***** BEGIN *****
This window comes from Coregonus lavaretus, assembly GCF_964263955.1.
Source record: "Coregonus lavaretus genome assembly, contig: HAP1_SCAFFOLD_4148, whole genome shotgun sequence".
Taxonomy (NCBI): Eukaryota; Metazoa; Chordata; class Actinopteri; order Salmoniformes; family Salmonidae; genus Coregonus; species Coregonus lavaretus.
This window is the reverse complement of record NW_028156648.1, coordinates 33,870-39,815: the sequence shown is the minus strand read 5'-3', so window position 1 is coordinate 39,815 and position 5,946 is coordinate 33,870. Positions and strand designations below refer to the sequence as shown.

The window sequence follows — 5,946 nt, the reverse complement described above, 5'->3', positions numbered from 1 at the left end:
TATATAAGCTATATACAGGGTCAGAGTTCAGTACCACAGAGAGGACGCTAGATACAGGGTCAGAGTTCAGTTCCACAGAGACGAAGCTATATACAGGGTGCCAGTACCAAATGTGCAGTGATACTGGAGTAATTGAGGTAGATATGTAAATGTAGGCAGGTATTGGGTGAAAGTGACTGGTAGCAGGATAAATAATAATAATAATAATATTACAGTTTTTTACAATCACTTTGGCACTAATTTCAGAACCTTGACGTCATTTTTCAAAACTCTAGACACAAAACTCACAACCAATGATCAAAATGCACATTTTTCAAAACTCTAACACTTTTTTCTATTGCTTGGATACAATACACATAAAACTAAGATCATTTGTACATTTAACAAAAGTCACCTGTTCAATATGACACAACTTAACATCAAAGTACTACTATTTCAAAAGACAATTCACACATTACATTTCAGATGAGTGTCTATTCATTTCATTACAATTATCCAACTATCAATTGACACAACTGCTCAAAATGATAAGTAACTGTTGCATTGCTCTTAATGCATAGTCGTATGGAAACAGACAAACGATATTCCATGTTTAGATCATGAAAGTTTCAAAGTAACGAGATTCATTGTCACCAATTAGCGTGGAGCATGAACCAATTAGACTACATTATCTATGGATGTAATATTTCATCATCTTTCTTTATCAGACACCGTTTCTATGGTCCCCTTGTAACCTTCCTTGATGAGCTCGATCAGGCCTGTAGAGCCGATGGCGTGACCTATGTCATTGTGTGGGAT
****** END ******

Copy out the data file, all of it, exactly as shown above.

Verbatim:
This window comes from Coregonus lavaretus, assembly GCF_964263955.1.
Source record: "Coregonus lavaretus genome assembly, contig: HAP1_SCAFFOLD_4148, whole genome shotgun sequence".
Taxonomy (NCBI): Eukaryota; Metazoa; Chordata; class Actinopteri; order Salmoniformes; family Salmonidae; genus Coregonus; species Coregonus lavaretus.
This window is the reverse complement of record NW_028156648.1, coordinates 33,870-39,815: the sequence shown is the minus strand read 5'-3', so window position 1 is coordinate 39,815 and position 5,946 is coordinate 33,870. Positions and strand designations below refer to the sequence as shown.

The window sequence follows — 5,946 nt, the reverse complement described above, 5'->3', positions numbered from 1 at the left end:
TATATAAGCTATATACAGGGTCAGAGTTCAGTACCACAGAGAGGACGCTAGATACAGGGTCAGAGTTCAGTTCCACAGAGACGAAGCTATATACAGGGTGCCAGTACCAAATGTGCAGTGATACTGGAGTAATTGAGGTAGATATGTAAATGTAGGCAGGTATTGGGTGAAAGTGACTGGTAGCAGGATAAATAATAATAATAATAATATTACAGTTTTTTACAATCACTTTGGCACTAATTTCAGAACCTTGACGTCATTTTTCAAAACTCTAGACACAAAACTCACAACCAATGATCAAAATGCACATTTTTCAAAACTCTAACACTTTTTTCTATTGCTTGGATACAATACACATAAAACTAAGATCATTTGTACATTTAACAAAAGTCACCTGTTCAATATGACACAACTTAACATCAAAGTACTACTATTTCAAAAGACAATTCACACATTACATTTCAGATGAGTGTCTATTCATTTCATTACAATTATCCAACTATCAATTGACACAACTGCTCAAAATGATAAGTAACTGTTGCATTGCTCTTAATGCATAGTCGTATGGAAACAGACAAACGATATTCCATGTTTAGATCATGAAAGTTTCAAAGTAACGAGATTCATTGTCACCAATTAGCGTGGAGCATGAACCAATTAGACTACATTATCTATGGATGTAATATTTCATCATCTTTCTTTATCAGACACCGTTTCTATGGTCCCCTTGTAACCTTCCTTGATGAGCTCGATCAGGCCTGTAGAGCCGATGGCGTGACCTATGTCATTGTGTGGGAT